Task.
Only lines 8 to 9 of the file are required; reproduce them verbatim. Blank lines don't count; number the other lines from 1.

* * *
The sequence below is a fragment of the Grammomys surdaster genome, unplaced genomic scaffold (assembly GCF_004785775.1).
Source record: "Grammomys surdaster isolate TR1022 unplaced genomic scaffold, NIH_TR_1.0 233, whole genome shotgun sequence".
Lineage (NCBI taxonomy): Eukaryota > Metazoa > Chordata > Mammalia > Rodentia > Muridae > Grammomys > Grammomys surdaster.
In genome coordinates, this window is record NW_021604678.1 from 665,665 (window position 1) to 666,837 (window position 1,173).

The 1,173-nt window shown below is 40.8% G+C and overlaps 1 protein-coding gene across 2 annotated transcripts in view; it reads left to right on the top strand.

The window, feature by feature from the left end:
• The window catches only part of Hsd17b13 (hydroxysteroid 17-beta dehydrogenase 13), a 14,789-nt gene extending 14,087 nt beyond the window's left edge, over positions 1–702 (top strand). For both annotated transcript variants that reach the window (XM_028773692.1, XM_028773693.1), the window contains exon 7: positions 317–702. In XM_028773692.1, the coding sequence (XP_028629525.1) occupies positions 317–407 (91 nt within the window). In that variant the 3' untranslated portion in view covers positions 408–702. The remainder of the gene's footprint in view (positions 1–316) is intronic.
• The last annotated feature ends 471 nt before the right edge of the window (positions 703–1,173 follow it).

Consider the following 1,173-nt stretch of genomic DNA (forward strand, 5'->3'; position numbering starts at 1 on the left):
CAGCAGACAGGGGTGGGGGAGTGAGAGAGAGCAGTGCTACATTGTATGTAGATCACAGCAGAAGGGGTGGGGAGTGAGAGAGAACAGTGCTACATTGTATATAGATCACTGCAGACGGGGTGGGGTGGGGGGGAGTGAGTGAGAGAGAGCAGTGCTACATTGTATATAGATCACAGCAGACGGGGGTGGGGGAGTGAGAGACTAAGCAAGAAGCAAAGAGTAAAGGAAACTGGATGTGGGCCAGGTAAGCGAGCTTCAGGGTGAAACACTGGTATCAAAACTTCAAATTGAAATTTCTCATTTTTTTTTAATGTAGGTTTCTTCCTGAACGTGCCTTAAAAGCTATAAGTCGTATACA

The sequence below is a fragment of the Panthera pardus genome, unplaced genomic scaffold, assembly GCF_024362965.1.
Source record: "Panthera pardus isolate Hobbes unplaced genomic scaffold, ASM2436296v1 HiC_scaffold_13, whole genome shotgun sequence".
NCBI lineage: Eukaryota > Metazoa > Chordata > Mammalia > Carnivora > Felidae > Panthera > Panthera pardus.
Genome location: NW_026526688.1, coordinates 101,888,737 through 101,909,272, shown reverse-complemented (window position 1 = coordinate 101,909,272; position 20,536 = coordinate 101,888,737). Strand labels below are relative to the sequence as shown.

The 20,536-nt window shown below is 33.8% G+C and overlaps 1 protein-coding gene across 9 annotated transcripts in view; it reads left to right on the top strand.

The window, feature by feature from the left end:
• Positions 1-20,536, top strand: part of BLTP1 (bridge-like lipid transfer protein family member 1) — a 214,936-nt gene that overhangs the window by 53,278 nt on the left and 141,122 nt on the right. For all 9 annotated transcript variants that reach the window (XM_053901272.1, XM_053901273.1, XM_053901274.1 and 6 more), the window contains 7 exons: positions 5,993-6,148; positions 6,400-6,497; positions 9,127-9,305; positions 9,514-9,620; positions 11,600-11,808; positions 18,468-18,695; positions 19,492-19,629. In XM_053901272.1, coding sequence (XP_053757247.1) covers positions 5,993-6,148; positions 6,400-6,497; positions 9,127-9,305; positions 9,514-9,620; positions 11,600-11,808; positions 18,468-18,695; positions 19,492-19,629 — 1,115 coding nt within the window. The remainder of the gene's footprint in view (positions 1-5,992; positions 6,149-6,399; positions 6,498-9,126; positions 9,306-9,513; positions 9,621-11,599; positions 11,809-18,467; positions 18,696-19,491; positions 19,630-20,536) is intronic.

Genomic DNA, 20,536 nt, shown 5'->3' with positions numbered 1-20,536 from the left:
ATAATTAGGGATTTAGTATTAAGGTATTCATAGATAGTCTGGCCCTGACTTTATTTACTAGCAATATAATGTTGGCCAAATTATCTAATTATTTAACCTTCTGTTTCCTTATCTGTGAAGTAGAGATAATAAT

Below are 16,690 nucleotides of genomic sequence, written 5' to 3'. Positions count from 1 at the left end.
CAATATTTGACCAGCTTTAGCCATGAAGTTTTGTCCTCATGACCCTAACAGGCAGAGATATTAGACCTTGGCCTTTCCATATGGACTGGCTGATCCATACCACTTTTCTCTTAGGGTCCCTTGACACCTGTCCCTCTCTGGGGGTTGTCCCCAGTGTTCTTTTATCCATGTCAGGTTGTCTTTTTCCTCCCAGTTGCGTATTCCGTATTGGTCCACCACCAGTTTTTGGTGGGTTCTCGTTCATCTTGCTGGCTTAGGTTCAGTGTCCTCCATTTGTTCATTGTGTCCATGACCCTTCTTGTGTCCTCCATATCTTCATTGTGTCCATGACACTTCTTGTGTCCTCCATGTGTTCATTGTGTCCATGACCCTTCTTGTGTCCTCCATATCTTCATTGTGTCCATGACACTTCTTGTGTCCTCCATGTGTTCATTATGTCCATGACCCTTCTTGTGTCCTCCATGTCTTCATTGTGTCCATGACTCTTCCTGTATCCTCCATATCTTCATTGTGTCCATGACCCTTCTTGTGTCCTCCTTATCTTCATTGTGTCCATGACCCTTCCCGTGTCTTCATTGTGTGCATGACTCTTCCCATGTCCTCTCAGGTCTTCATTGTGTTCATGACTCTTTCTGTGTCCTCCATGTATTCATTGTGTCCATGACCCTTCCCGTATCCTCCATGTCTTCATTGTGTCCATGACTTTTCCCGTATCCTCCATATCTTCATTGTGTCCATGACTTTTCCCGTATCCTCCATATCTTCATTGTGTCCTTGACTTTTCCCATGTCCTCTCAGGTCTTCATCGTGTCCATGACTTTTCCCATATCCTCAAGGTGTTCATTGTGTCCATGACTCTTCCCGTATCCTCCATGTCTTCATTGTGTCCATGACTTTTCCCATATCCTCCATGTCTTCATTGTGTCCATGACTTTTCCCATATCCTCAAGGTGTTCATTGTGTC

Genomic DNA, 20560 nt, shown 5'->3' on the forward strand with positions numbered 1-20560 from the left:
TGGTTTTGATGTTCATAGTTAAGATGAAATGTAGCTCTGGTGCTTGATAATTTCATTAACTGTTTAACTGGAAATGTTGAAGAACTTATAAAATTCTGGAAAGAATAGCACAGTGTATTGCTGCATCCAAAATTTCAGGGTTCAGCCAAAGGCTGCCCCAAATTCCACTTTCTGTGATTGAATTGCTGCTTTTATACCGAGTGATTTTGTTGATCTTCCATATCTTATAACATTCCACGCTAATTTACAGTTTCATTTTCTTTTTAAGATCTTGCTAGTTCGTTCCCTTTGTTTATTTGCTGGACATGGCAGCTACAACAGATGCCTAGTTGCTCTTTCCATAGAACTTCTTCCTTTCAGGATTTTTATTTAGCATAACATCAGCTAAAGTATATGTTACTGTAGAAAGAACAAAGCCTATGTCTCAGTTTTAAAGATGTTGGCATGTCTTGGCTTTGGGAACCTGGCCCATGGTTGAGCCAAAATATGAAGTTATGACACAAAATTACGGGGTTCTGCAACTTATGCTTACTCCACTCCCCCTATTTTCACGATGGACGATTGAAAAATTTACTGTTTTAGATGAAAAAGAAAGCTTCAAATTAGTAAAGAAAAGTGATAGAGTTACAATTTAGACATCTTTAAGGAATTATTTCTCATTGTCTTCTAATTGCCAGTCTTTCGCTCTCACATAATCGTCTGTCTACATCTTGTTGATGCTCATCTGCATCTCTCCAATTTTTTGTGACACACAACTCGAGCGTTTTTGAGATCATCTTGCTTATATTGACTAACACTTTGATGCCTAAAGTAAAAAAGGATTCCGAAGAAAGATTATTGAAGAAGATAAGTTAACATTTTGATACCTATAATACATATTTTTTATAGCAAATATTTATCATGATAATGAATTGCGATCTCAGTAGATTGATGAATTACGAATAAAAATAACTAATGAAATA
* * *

• The last annotated feature ends 471 nt before the right edge of the window (positions 703–1,173 follow it).

Consider the following 1,173-nt stretch of genomic DNA (forward strand, 5'->3'; position numbering starts at 1 on the left):